Finally, I shall add that I will very much appreciate if the next editions feature full-text English translation. This will certainly make this otherwise valuable book even more useful for people not familiar with Italian. Nevertheless if you still do not have this worthy book, consider buying it.

Genera and species considered

(* marks species present in notes only)

Aureoboletus: A. gentilis

Boletinus: B. asiaticus*, B. cavipes, B. lakei, B. spectabilis*

Boletus: B. aereus, B. aestivalis, B. appendiculatus, B. calopus, B. comptus, B. depilatus, B. dupainii, B. edulis, B. erythropus, B. fechtneri, B. flavosanguineus, B. fragrans, B. fuscoruber*, B. gabretae*, B. impolitus, B. kluzakii*, B. legaliae, B. lupinus, B. luridus, B. luteocupreus, B. mamorensis*, B. permagnificus, B. persoonii, B. pinophilus, B. poikilochromus, B. pseudoregius, B. pulchrotinctus, B. pulverulentus, B. queletii, B. radicans, B. regius, B. rhodoxanthus, B. rubrosanguineus, B. satanas, B. separans*, B. spretus, B. subappendiculatus, B. torosus, B. venturii, B. xanthocyaneus*,

Buchwaldoboletus: B. hemichrysus, B. lignicola

Chalciporus: C. amarellus, C. hypochryseus, C. piperatus, C. rubinus

Gyrodon: G. lividus

Gyroporus: G. ammophilus*, G. castaneus, G. cyanescens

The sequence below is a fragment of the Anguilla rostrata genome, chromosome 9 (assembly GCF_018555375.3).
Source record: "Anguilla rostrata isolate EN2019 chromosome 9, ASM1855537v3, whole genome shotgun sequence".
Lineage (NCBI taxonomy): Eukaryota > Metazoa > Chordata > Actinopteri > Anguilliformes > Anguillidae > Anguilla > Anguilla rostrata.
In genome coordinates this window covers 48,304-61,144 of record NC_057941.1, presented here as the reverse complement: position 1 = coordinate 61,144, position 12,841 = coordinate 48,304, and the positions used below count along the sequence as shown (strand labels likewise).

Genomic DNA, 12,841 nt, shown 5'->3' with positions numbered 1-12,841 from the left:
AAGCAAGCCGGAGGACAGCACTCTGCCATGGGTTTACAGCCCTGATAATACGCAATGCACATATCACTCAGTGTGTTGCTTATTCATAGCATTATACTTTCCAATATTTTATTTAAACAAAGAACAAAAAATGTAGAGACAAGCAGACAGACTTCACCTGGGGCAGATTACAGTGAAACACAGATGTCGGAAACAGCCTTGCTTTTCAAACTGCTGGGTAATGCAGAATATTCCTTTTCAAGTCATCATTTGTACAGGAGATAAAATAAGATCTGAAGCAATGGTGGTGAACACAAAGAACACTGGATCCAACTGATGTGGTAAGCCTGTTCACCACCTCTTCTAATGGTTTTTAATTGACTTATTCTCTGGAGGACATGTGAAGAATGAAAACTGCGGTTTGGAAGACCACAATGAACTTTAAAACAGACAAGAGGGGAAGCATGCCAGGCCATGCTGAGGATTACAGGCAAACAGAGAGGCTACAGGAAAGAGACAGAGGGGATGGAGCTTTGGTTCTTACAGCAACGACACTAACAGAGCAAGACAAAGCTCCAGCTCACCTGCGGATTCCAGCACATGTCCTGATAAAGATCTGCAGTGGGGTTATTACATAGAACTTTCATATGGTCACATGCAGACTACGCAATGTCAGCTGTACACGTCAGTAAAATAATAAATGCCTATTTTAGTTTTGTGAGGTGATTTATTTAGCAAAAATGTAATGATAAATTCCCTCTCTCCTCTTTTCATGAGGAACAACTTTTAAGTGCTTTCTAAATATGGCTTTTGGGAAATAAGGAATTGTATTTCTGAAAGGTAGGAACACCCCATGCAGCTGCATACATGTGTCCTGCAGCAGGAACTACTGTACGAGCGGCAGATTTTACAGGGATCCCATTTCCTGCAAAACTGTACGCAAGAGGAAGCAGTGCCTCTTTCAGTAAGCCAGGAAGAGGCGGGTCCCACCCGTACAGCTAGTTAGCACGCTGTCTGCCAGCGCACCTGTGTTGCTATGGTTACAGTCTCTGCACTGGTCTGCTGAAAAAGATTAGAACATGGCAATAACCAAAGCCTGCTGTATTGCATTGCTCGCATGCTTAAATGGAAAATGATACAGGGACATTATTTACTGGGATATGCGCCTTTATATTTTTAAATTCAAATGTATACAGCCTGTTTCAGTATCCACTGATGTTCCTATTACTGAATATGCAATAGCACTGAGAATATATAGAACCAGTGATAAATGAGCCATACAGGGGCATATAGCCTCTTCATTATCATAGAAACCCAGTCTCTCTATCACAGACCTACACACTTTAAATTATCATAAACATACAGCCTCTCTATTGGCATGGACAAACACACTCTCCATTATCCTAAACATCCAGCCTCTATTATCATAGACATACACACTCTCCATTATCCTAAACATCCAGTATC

Leccinum: L. carpini, L. corsicum, L. lepidum, L. crocipodium, L. vulpinus, L. quercinum, L. versipelle, L. aurantiacum, L. duriusculum, L. holopus, L. variicolor, L. scabrum, L. molle, L. melaneum, L. brunneobadium*, L. salicola*, L. decipiens*, L. populinum*, L. salicola*, L. piceinum*, L. cerinum, L. callitrichum, L. atrostipitatum, L. fuscoalbum*, L. roseofractum*, L. nucatum*, L. pulchrum*, L. olivaceosum*, L. brunneogriseolum*. Care should be taken by the reader to adjust the taxonomy to the current concept in this genus.

Phylloporus: P. rhodoxanthus (P. pelletieri is listed as a synonym, but this is the proper name of our European bolete)

Porphyrellus: P. porphyrosporus

Strobilomyces: S. strobilaceus

Suillus: S. alboflocculosus*, S. bellinii, S. bovinus, S. bresadolae, S. clintonianus*, S. collinitus, S. flavidus, S. granulatus, S. hololeucus*, S. lapponicus*, S. luteus, S. mediterraneensis, S. placidus, S. plorans, S. roseoporus*, S. sibiricus, S. tridentinus, S. variegatus, S. viscidus

Tylopilus: T. felleus

Xerocomus: X. armeniacus, X. badius, X. bubalinus*, X. chrysenteron, X. cisalpinus, X. dryophilus, X. ichnusanus, X. moravicus, X. parasiticus, X. persicolor, X. porosporus, X. pruinatus, X. ripariellus, X. roseoalbidus, X. rubellus, X. subtomentosus. The information provided about X. bubalinus is in my opinion not enough to allow the recognition of this uneasy species. Combined with the slightly misleading information about X. communis and X. quercinus by which it seems that these are different species, it leads to inability to separate X. bubalinus from X. rubellus, X. engelii (= X. communis, = X. quercinus) and X. erubescens (not present). Xerocomus lanatus is retained as a separate entity, but recent research by molecular techniques has shown that it is hardly distinct. I am missing Xerocomus fennicus, which is close to X. ripariellus. Quite understandably we do not see X. chrysonemus, X. marekii and X. silwoodensis, described shortly before or after the atlas was printed.


Further information might be obtain from the publisher Dalla Natura (Mrs Franca Marmonti)

Galli, R. 2007. I Boleti. Atlante pratico-monographico per la determinazione dei boleti. Ed. 3. Dalla Natura, Milano.